Sunday, August 23, 2009


Something that has always been of interest is the ideas of some of the figureheads of spiritual philosophies (later adapted into religious figures long after their deaths as a means to exploit people's fears and to control them) as the rejection of the self. Not to be confused with individualism, selfhood finds itself as a concept in limbo between politics and religion/spirituality, not alone in this category I'm sure. To overly simplify thoughts behind this, I offer the following: politics (specifically American) = the American Dream, freedom, valuing the individual, you can be anything that you put your mind to, be all you can be and join the army (which seems oxymoronic), etc. ; religion (specifically Buddhism) = rejection of earthly desires, compassion towards others, voluntary suffering, etc. The choice of these two potential extremes is a deliberate one to emphasize a point and recognize that there are subtleties to both of these categories that is left out due to various reasons.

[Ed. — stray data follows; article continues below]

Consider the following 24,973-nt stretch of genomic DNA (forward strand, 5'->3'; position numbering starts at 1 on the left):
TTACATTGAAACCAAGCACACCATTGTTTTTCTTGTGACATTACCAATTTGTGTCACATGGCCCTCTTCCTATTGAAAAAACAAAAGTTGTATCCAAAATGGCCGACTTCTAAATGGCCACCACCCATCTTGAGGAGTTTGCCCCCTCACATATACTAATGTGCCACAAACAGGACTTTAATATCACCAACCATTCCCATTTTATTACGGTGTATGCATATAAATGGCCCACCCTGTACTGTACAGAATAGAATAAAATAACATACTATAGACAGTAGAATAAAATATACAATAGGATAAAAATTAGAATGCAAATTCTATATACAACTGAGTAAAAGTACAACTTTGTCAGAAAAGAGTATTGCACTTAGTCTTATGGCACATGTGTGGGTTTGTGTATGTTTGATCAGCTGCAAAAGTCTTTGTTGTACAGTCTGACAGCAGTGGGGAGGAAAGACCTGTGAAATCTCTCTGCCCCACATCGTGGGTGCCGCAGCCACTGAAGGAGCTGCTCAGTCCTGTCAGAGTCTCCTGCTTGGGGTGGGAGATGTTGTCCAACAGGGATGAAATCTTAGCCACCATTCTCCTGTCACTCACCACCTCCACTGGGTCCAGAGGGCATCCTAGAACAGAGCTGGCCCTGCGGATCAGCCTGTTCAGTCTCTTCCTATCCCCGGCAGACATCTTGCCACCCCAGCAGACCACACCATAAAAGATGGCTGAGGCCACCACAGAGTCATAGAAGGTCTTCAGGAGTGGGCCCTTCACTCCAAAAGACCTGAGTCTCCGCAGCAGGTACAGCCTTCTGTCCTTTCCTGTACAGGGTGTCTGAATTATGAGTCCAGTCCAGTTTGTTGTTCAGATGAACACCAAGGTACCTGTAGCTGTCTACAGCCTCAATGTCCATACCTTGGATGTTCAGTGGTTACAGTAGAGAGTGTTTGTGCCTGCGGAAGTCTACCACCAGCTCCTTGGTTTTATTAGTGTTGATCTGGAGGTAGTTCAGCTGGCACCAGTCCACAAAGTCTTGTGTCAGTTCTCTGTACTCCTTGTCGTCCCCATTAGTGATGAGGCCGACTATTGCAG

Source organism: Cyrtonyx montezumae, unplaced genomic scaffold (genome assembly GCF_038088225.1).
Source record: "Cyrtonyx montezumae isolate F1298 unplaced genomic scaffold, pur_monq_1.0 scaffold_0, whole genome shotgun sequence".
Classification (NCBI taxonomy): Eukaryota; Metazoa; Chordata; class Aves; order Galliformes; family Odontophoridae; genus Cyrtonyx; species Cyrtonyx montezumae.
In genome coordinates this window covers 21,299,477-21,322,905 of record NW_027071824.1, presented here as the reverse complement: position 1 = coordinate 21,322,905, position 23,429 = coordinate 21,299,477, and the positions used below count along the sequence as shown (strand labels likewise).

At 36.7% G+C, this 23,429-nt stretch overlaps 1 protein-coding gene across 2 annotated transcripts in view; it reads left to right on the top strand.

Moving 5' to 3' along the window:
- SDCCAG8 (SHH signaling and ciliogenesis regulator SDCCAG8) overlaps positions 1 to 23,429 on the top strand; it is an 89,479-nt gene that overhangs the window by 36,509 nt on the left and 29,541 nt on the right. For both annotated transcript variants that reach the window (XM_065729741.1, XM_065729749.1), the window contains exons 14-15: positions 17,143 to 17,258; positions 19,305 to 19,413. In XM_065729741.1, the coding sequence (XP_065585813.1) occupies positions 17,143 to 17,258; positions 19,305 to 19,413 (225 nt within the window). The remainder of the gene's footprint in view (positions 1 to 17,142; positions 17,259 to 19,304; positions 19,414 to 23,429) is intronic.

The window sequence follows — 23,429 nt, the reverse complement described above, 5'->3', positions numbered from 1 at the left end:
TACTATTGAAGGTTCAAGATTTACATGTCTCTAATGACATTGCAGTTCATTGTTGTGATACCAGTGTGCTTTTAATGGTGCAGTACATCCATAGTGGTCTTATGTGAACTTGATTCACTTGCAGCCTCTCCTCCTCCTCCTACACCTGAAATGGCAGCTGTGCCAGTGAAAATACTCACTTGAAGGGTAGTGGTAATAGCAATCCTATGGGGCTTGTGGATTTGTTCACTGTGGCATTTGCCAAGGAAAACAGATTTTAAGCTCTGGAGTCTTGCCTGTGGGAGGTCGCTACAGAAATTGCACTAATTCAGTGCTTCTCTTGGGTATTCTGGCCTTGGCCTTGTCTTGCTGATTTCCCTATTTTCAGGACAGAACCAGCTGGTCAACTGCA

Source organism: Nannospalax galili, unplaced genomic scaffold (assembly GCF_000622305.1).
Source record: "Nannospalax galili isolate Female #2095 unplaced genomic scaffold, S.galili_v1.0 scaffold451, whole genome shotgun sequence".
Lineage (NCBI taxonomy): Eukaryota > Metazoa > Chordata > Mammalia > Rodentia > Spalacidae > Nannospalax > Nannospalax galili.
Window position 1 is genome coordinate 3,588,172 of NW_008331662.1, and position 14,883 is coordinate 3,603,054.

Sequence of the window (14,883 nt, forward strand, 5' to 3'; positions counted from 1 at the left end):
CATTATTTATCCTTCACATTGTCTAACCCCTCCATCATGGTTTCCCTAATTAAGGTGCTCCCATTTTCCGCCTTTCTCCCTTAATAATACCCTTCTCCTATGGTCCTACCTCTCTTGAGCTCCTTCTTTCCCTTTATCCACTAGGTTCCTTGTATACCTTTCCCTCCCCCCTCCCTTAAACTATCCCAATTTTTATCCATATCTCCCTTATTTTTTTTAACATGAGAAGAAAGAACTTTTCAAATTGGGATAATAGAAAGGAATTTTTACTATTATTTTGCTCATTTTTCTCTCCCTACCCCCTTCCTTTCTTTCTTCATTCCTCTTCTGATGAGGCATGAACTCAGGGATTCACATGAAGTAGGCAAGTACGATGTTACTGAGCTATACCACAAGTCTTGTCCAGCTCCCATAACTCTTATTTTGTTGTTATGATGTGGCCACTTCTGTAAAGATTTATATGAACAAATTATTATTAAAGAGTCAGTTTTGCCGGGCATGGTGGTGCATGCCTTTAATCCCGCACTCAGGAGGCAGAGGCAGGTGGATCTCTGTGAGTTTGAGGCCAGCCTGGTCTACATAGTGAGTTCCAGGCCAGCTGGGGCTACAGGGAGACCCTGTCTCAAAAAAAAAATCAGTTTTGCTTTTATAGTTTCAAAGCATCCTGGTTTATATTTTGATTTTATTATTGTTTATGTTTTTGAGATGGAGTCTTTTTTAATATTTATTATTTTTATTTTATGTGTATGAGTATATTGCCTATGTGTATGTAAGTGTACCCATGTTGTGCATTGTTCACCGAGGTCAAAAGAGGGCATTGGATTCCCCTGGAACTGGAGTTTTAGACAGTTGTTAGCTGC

As is the case with most things, thoughts on this particular division between selfhood and non-self aspirations comes back to the middle ground. Finding a location between both of these extremes to effectualize the benefits from both mentalities without harnessing the negative potentialities that these extremes so readily offer. These extremes' negativities may include but are not limited too: selfhood = greed, violation of others in some way, etc.; non-self = neglect of personal physical and emotional necessities, infliction of self harm, etc. These extremes' positivities may include but are not limited to: selfhood = proper physical emotional maintenance, self confidence and acceptance of one's own proclivities, etc.; non-self = generosity, compassion, etc.

With this general background of thought regarding this string of ideas, the following may not be submitted: Where can we go with a conversation about the separation of the ego and the self? Since there is no such thing as altruism, are efforts put towards the erasure of any form of ego inherently fated to fail? Being captive in a body that is subjected to social scrutiny which contributes to the shaping of self scrutiny, the ego, so inseparably connected to the body and mind, can never be relinquished. What is wrong with an appropriate level of selfhood or ego? The social construction of reality and the self body image are so tightly linked to modern existence that the recognition of such can be used as a way to find the most helpful and healthy way to handle navigating through this world that he have constructed that we are maladapted to exist in.